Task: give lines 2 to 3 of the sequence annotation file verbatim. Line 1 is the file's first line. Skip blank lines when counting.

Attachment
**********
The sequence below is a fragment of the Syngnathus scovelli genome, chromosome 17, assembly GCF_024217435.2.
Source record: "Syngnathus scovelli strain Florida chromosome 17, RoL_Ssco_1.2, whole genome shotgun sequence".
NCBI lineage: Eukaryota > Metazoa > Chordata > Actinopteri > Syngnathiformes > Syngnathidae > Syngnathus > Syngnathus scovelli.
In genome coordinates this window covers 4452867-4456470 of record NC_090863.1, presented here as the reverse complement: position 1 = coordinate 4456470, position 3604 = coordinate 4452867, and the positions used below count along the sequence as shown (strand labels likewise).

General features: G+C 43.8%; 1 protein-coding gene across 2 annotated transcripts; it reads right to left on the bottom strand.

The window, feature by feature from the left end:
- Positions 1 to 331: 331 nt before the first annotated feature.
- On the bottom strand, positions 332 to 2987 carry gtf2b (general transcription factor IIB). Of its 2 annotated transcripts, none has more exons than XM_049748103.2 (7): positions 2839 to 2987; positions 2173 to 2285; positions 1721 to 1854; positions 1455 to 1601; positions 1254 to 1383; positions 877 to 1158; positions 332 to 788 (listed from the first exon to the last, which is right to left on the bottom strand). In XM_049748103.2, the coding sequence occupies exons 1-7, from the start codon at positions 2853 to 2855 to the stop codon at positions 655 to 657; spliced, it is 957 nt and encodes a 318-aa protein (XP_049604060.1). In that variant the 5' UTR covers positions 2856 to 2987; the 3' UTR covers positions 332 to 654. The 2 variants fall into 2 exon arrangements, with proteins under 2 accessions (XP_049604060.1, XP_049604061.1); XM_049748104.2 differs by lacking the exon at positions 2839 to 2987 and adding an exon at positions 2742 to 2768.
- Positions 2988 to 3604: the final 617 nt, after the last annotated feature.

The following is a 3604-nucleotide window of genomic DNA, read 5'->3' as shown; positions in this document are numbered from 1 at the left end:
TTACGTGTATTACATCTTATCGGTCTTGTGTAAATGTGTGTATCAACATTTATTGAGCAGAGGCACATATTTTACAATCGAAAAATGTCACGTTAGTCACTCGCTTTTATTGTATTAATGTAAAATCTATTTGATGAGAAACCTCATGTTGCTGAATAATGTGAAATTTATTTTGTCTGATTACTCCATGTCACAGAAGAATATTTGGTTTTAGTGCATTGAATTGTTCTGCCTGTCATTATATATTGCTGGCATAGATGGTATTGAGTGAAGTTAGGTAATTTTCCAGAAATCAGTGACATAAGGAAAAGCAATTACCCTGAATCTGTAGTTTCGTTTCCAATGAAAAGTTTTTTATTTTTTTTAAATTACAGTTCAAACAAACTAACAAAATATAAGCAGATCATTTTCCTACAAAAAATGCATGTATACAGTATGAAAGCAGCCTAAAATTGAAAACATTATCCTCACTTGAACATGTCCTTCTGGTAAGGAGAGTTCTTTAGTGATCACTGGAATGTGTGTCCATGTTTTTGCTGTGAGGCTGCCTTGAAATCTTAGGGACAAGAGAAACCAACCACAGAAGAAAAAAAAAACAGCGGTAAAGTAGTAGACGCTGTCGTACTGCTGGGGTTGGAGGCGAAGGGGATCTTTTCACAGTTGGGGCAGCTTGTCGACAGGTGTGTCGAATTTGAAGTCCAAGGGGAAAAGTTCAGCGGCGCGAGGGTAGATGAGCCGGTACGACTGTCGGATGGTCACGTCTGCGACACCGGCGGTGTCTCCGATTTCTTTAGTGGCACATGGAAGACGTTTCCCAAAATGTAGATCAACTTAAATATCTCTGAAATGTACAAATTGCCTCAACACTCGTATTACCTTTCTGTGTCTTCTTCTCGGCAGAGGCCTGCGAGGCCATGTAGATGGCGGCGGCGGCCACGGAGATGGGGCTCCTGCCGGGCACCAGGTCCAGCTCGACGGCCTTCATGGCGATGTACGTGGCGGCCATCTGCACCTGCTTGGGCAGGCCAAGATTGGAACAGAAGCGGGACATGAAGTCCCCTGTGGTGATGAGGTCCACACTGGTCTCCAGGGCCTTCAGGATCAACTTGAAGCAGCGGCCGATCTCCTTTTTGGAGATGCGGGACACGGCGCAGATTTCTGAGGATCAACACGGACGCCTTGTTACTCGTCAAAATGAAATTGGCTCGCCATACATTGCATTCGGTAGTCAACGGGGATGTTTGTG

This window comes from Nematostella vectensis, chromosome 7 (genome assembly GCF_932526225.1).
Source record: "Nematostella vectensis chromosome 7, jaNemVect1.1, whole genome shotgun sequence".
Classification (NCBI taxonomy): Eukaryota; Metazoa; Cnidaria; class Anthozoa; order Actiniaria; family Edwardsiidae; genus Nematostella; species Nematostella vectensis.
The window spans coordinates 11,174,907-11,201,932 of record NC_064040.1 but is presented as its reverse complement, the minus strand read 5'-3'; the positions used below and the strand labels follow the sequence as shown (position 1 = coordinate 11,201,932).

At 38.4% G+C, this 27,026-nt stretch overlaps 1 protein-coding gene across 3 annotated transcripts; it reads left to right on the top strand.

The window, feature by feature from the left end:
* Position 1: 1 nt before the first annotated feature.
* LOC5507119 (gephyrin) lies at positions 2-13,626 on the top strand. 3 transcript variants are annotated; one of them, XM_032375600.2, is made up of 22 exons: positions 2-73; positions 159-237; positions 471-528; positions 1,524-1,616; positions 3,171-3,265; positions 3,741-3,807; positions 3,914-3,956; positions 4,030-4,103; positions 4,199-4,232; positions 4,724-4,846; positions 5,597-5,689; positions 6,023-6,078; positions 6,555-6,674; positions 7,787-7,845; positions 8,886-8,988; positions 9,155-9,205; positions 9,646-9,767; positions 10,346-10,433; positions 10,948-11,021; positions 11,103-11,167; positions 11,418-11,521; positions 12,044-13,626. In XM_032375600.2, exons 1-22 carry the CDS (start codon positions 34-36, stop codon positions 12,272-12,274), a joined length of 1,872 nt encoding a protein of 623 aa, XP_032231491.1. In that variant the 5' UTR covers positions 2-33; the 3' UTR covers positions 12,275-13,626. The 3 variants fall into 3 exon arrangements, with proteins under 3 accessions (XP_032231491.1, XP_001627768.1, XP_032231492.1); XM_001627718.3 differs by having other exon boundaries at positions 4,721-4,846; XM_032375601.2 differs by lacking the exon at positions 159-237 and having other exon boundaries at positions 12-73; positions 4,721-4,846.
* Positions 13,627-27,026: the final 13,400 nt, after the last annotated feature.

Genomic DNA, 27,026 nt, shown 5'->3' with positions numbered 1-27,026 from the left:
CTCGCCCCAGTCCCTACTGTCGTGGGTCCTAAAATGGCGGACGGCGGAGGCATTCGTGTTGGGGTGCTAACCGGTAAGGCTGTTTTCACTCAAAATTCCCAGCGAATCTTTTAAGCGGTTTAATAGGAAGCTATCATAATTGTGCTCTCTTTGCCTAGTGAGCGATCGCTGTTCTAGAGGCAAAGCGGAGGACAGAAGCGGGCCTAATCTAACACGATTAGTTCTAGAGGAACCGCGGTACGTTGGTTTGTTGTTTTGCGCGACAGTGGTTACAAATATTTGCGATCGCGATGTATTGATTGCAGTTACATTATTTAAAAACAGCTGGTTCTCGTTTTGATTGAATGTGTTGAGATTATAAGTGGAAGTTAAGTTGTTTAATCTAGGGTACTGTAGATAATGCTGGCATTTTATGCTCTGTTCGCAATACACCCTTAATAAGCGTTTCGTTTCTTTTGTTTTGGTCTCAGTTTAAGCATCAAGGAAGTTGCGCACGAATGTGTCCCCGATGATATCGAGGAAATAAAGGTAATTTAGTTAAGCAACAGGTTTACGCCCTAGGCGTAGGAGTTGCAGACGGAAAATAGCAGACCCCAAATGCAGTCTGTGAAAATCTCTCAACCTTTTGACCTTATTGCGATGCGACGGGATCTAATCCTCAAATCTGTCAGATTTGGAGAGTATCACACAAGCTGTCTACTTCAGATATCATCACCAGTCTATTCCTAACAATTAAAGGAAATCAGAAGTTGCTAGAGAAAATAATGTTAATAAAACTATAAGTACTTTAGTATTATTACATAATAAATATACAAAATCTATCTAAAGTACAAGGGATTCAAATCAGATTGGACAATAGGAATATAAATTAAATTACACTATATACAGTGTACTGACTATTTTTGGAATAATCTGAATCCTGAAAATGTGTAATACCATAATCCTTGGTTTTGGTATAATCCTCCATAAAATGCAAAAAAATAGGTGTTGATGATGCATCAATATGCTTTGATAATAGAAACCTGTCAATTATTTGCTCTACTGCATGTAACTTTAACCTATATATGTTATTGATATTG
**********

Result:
Source record: "Syngnathus scovelli strain Florida chromosome 17, RoL_Ssco_1.2, whole genome shotgun sequence".
NCBI lineage: Eukaryota > Metazoa > Chordata > Actinopteri > Syngnathiformes > Syngnathidae > Syngnathus > Syngnathus scovelli.